The Wings of Morning -
A Torah Review

Yaacov Dovid Shulman

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Volume V, Issue 29

Pesach 5761 April 2001

Unless otherwise noted, translations and original material copyright © 2000 by Yaacov Dovid Shulman (

by Menashe Unger

In the courts of various rebbes--in particular of those rebbes descending from the Baal Shem Tov and his disciples--there is a custom that on the last day of Passover, following the afternoon prayers, a third meal--a "shalosh seudos"--is eaten, which is called "the Baal Shem Tov's feast."

At this meal, "the Baal Shem Tov's kneidlach" are eaten, and a story is told of the miracle that took place at the time of the Baal Shem Tov's attempted journey to the land of Israel.

The rebbe, R. Israel Ber of Vilendik, a student of R. Nachum Tchernobler, would on the seventh of Passover tell the story of the Baal Shem Tov's travels to the land of Israel and the problems that he underwent, for his travels were disrupted by heavenly forces, and he only arrived as far as Constantinople. (R. Israel Ber of Vilendik, author of She'eiris Yisroel, was revealed to the world by the rebbe, R. Mendele of Lubavitch. He passed away on 29 Teves, 5510--1850. According to a reliable source, Hasidim to this day travel to pray at his gravesite.) There exist various versions regarding this journey and the miracle that occurred. We will here relate the story as it is told in Halachos V'halichos B'chasidus by Rabbi Dr. Aharon Wertheim (pp. 176-78), a descendant of the Baal Shem Tov's family, who relates the version that was passed down in his rebbe-family.

When R. Israel Baal Shem Tov traveled to the land of Israel, he took with him his scribe, R. Hersh.

According to another version of this story, which was told by the rebbe, R. Yitzchak Eizik Kamarner, the Baal Shem Tov's daughter, Adel, traveled with him, and a miracle took place when the ship sank. This is also alluded to in the gathered teachings at the end of Toldos Yaacov Yosef of the Baal Shem Tov's disciple, R. Yaacov Yosef of Polnoe. There it is written: "When [the Baal Shem Tov] went on his well-known journey, his teacher showed him a certain place where there was an allusion to the journey that the Jews traveled in the desert. And a person's every journey is alluded to in the Torah...Also, when his ship foundered and he was very upset, his teacher came and was astonished at him, and showed him what spiritual worlds he is now inhabiting, and these were the names "I will be and the permutations of ‘I will be'...and then [the Baal Shem Tov] strengthened his heart to rectify them in their root, in the manner known to him" (note ten).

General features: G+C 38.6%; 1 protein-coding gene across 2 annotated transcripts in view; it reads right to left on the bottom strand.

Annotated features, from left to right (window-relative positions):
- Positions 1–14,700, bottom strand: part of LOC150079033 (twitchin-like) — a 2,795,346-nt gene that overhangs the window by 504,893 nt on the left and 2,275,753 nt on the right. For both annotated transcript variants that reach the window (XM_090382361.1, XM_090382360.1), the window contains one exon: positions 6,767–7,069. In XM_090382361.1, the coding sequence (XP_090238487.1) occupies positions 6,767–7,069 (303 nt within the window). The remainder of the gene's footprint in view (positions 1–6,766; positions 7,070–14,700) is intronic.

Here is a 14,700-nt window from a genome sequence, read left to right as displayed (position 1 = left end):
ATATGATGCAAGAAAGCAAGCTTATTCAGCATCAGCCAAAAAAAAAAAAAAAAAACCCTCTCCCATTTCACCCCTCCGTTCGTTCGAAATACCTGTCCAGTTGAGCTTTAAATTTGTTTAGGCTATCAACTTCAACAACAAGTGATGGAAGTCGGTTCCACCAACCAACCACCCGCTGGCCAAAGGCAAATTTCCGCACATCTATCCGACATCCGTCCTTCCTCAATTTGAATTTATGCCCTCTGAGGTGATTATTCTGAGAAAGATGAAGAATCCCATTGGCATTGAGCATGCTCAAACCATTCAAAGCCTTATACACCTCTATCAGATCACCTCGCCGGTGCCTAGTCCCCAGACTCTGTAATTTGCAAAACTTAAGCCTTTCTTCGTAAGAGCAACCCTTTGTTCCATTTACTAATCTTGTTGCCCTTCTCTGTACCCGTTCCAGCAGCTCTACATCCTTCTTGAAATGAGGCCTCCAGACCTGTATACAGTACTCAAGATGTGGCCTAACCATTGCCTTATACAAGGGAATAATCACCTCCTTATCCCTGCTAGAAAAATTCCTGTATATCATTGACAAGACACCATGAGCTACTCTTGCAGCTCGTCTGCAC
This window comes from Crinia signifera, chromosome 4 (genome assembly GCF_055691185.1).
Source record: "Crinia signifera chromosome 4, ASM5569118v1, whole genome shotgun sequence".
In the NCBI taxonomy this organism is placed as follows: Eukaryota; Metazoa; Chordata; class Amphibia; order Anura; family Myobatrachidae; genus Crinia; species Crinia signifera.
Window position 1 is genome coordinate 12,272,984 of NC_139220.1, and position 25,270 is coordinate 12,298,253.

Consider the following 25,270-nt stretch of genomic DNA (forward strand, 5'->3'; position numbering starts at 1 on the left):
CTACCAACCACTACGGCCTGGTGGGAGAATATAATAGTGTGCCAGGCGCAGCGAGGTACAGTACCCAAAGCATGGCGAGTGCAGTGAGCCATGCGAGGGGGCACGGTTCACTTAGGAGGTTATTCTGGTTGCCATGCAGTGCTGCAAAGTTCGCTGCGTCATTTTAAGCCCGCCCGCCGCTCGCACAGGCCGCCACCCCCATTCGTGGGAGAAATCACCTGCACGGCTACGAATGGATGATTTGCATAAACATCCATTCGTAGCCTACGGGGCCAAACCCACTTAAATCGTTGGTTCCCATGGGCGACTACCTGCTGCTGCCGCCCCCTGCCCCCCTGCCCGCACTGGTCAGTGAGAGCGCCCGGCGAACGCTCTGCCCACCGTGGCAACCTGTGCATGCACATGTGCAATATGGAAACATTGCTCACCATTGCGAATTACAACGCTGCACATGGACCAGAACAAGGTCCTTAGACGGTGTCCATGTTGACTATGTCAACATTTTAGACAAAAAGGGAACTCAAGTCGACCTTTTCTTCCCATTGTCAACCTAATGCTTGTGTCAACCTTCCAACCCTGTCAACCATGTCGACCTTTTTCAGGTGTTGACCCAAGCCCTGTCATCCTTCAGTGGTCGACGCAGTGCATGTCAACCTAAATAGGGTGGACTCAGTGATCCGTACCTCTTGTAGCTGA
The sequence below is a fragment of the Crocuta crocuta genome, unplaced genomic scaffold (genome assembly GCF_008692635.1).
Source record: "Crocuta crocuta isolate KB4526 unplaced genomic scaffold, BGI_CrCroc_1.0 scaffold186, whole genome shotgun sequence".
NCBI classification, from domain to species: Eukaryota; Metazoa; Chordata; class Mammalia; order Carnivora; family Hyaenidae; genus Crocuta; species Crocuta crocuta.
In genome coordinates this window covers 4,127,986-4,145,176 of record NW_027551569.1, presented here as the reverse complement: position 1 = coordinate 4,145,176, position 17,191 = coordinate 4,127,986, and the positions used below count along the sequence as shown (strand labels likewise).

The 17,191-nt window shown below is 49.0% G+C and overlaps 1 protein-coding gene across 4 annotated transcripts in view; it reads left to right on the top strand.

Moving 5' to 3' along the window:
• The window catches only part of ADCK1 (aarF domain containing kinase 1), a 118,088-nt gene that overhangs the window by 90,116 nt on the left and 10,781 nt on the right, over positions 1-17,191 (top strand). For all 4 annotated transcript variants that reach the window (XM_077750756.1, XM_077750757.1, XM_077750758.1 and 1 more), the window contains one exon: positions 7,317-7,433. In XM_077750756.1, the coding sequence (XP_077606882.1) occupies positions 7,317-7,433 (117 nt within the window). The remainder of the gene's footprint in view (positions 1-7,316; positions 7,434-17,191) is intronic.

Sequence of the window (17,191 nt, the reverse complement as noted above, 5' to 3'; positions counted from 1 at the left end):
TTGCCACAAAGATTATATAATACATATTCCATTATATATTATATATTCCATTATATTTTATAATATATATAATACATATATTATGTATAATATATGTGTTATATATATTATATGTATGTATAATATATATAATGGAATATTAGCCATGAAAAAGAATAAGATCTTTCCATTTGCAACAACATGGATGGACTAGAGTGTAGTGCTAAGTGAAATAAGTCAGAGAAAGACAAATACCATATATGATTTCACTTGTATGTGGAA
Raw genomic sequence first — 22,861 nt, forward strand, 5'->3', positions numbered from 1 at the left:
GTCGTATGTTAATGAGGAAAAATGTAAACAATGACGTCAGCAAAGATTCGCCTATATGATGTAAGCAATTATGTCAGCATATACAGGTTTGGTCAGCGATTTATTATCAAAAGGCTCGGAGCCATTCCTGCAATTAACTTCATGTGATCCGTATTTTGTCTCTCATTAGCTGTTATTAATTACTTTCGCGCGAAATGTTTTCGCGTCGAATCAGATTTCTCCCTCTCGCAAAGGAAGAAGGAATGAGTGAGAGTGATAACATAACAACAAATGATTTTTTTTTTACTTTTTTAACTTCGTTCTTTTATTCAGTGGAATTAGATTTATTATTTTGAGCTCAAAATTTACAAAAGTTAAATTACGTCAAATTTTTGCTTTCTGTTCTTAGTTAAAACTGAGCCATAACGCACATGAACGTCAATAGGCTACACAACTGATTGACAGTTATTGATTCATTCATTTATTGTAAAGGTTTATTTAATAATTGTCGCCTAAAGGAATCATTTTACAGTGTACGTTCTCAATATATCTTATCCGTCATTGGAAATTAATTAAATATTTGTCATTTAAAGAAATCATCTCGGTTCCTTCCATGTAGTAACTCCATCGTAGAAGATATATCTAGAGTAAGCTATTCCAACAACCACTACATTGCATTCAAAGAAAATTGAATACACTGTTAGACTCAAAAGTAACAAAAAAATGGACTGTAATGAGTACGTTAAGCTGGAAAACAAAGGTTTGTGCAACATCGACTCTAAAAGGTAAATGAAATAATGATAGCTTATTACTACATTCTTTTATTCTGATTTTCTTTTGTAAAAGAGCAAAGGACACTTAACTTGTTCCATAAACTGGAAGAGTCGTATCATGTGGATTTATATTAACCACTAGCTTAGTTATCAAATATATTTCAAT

In order to reconcile these two versions, Hasidic tradition tells that the Baal Shem Tov made two attempts to travel to the land of Israel, both of which failed, due to opposition by heavenly forces. His daughter Adel traveled with him on the first trip, and his scribe, R. Hersh, on the second (cf. Wertheim, ibid., in note 31)}.

One day the ship came to a small island and the ship anchored there. Everyone came down onto the island to rest (Sh. Bastomsk writes in his Legendes fun Baal Shem Tov," Vilna 1925, p. 131: "the Baal Shem Tov was Istanbul on the first days of Passover, and on the middle days of Passover, they sailed to the land of Israel." That book also cites a number of variants about the Baal Shem Tov's journey to the land of Israel and the difficulties that he suffered).